National Leadership Grant Awarded by the Institute of Museum and Library Services
CINCINNATI, OH (August 19, 2020) – Scientists at The Lindner Center for Conservation and Research of Endangered Wildlife (CREW) at the Cincinnati Zoo & Botanical Garden working in partnership with scientists at Omaha’s Henry Doorly Zoo and Aquarium (OHDZA), are poised to address the reproductive challenges of managing sustainable zoo populations of tigers, snow leopards, Amur leopards, and jaguars with a goal to ensure their presence in zoos for years to come. Thanks to a National Leadership Grant from the Institute of Museum and Library Sciences (IMLS), they will get that chance.
“We’re thrilled to receive this funding and hope that it will result in the continued existence of sustainable populations of these imperiled large cats in zoos,” said CREW Theriogenologist and project director for this grant, Dr. Lindsey Vansandt. “The maximum amount for an IMLS National Leadership Grant is $1,000,000 and we were awarded $770,601 for a three-year funding period! We are grateful for this support and look forward to collaborating with our research partners at OHDZA and many other AZA accredited zoos across the nation that have agreed to participate in this effort.”
As wild populations dwindle, cats in zoos become an ever more critical component of conservation efforts, serving as ambassadors for their wild cousins, helping to educate and engage the public in conservation actions, providing an invaluable research resource to more readily study their behavior and physiology, and serving as an assurance population to protect against species extinction. However, the populations of cats in North American zoos are facing significant challenges that could compromise their contribution to conservation efforts.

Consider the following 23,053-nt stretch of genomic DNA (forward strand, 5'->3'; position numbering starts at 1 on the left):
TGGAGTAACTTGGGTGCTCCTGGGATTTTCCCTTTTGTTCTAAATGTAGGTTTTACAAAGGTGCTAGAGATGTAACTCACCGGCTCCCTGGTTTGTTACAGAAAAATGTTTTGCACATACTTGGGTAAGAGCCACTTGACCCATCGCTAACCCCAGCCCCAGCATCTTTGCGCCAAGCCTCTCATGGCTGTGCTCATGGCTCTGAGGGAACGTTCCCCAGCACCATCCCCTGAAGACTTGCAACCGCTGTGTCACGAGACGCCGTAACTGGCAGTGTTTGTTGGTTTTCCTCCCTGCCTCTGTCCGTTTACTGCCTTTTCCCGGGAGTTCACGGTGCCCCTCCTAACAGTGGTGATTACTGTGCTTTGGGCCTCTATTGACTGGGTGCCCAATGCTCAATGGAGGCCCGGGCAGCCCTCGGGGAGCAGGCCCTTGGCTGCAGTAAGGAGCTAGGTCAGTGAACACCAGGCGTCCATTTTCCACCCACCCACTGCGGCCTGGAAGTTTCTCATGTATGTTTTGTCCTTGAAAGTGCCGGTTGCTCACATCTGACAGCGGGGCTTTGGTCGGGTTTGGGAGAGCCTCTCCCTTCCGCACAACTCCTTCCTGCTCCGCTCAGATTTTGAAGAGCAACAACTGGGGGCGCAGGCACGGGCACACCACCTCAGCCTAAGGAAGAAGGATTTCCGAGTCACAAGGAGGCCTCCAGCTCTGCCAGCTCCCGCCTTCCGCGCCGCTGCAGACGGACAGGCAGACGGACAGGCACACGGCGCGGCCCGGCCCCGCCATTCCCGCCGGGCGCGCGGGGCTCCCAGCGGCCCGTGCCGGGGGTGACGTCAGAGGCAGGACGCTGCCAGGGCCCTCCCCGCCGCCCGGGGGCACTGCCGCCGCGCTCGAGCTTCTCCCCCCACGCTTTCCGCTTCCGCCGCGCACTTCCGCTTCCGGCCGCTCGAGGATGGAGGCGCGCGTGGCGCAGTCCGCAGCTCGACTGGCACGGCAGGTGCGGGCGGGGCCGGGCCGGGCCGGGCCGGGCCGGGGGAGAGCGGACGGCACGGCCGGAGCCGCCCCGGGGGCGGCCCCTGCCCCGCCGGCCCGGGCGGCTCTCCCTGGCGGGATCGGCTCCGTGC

“Long-term sustainability goals cannot be achieved with natural breeding alone,” said Vansandt. “The development of effective, efficient assisted reproductive technologies (ART) will be critical to ensure the viability of these populations. Semen banking and artificial insemination (AI) are the most readily applicable ARTs for management of felid populations, but differences in physiology necessitate fundamental research in each felid species before the potential of ART can be realized.”
The IMLS grant will fund the advancement of AI procedures and semen banking for the management of imperiled big cats in U.S. zoos. Grant funds will also be used to develop more efficient methods for AI and to increase the scientific capacity of the zoological community through advanced training in ART.
Despite the reproductive challenges faced by zoo populations and the need for ART, the Cincinnati Zoo is only one of 10 accredited zoos in the U.S. that have reproductive biologists on staff. Over the past 20 years, scientists at CREW have conducted multiple studies which have improved natural breeding success, advanced the use of ART for genetic management, and facilitated linkage of wild and zoo populations. The combined expertise of these accredited institutions is intended to significantly advance the understanding of reproductive biology in four species of cats and accelerate the development of effective ART protocols for their conservation.